So, it’s due day for yet another challenge, and as usual, I get stuck in the Facebook group where everyone puts up their projects rather than writing the post of my own project… But here we go, pictures taken, thing done, let’s tell the story of the mystery warp.
(I really like the name for this thing. UFO – The Mystery Warp. It sounds like it could be set in space.)
As you may remember, I had a UFO tablet weave warp, which I didn’t remember my plan for, and I didn’t have any tablets left either. How to solve the latter part can be seen in this post.
To the left of the warp is the most important thing: The shed. Without this, the warp is basically just a bunch of threads.
When threading the tablets, the shed is still in place. This helps to thread the tablets in the right order, since the shed is made in order. To keep the threads still, I placed a weight on the threads just above the shed. For this project the plan drawing is made slightly backwards. Usually, the plan drawing is made before making the warp. This has been the case here as well, but that drawing is long gone. So, I made a new one, thread by thread, tablet by tablet.
As you can see, there are 11 tablets, each with 4 holes (A-D). The lines above show the threading direction of the tablets. The observant can see that ideally, there should have been one more tablet between 6 and 7, duplicating the 6th tablet, but threaded in the other direction. I might have forgotten that tablet when I was making the warp, but the pattern works anyway. This pattern can be varied in many ways when weaving, but it’s also one of the most simple patterns.
When all the tablets are threaded, the warp should be stretched. I tied it between a table leg in the living room and a belt around my waist. After this, the weaving can begin. I used an orange thread for weft, which is a rather difficult colour to get by plant dyes. The orange-red colours are obtainable, but I’m not too sure about the pure orange.
The tablets are turned one quarter, shifting the shed each time. I turned all the tablets at once, since this is a simple pattern. To make this pattern, I changed turning direction by every 6th turn. Also, for this part of the project, I really recommend audio books!
The yarn for this project is not ideal for weaving, as the yarns have a tendency to felt together. There are better wool qualities for weaving than this yarn, which however is great for knitting and needlebinding.
By the end of the weave, it will get difficult to turn the tablets. This is the cue that your weave is finished. I cut off the yarns and took off the tablets. As you can see on the picture above, the threads are rather entangled by the tablets. I took off the tablets and made plats of the threads by the ends of the weave.
As the weave was slightly bubbly, I decided to try an experiment and iron it on the back. To my surprise it worked rather well. It’s much flatter now.
Lessons learned from this project:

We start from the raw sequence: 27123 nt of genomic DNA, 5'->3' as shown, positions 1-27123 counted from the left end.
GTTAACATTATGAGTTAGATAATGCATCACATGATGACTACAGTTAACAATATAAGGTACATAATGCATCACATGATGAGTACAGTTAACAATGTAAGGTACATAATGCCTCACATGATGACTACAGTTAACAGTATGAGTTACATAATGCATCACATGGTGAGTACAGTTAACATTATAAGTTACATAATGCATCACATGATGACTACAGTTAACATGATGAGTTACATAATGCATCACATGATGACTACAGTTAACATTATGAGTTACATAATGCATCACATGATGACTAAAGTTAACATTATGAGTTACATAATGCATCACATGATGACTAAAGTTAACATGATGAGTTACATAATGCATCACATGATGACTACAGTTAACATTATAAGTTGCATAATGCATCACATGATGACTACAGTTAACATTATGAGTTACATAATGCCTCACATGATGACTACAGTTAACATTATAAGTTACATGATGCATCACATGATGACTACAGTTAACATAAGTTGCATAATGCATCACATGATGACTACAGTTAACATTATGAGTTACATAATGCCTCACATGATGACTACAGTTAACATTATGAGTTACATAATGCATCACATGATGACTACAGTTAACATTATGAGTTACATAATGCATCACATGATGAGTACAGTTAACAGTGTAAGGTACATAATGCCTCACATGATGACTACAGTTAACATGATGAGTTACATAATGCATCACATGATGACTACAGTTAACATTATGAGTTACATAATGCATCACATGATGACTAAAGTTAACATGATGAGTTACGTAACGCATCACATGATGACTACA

- Think about your work positions when weaving, especially if you’ve attached your weave to a rather low table leg.
- Always have exciting audio books at hand.
- Experiment more – this is a very simple pattern!
I’m not entirely sure when tablet weaving was first used, but it was known to the Vikings, so in the Iron Age at least. They have found tablets with the finds from Herjolfnes in Grönland, and there are tablets depicted in a weave in the Codex Manesse. This illustration features two different shed-making tools, tablets and a thing called ”bandgrind” in Swedish (no idea of English terminology here). I’ve never heard of anyone using both those in the same project, so it might be an artistic liberty, to show that both tools were used in the work, although not on the same weave? The tablets are furthermore rather advanced, with 6 holes instead of 4. Klick on the image to go to the full scanned Codex Manesse.
It’s also very possible that the weave I’ve made is on the same level as a child’s work in the Viking Age. The tablet weaves found are way more intricate than this very simple one. But I hope to get better.
The Challenge: #2 – UFO
Fabric: Wool thread
Pattern: Made up, though very simple.
Year: Iron Age and forward, and possibly backward too. I love how definite some projects are in time frame!
Notions: Tablets made out of very modern carton of milk. Pens, paper and bits of wood to draw the plan and keep the shed intact before threading the tablets.
How historically accurate is it? The technique is very historically accurate, though perhaps a little on the simple side. You can get the red and red-orange colour by roots of special plants (latin names: Rubia tinctorum – how’s that for hint of usage to dye red?! – and, growing closer to home, the Galium sp. I only know these plants names in Swedish, so the latin names will help to find them in your language.) but I’m uncertain of the orange. The wool thread is accurate. The tablets are accurate in shape but not material. I’d say on the whole it’s rather good.
Hours to complete: Rather many, once again I forgot to time it, but it’s a 167 cm (3 cm shorter than me!) weave, so around 10-15 hours including the tablet making and everything.
First worn: I still don’t really know what to make of it – decoration or belt? So it hasn’t been worn yet.
Total cost: Well. All in stash. Possibly 9.50 SEK (approx € 1.10) for the milk. But that also counts as stash, really…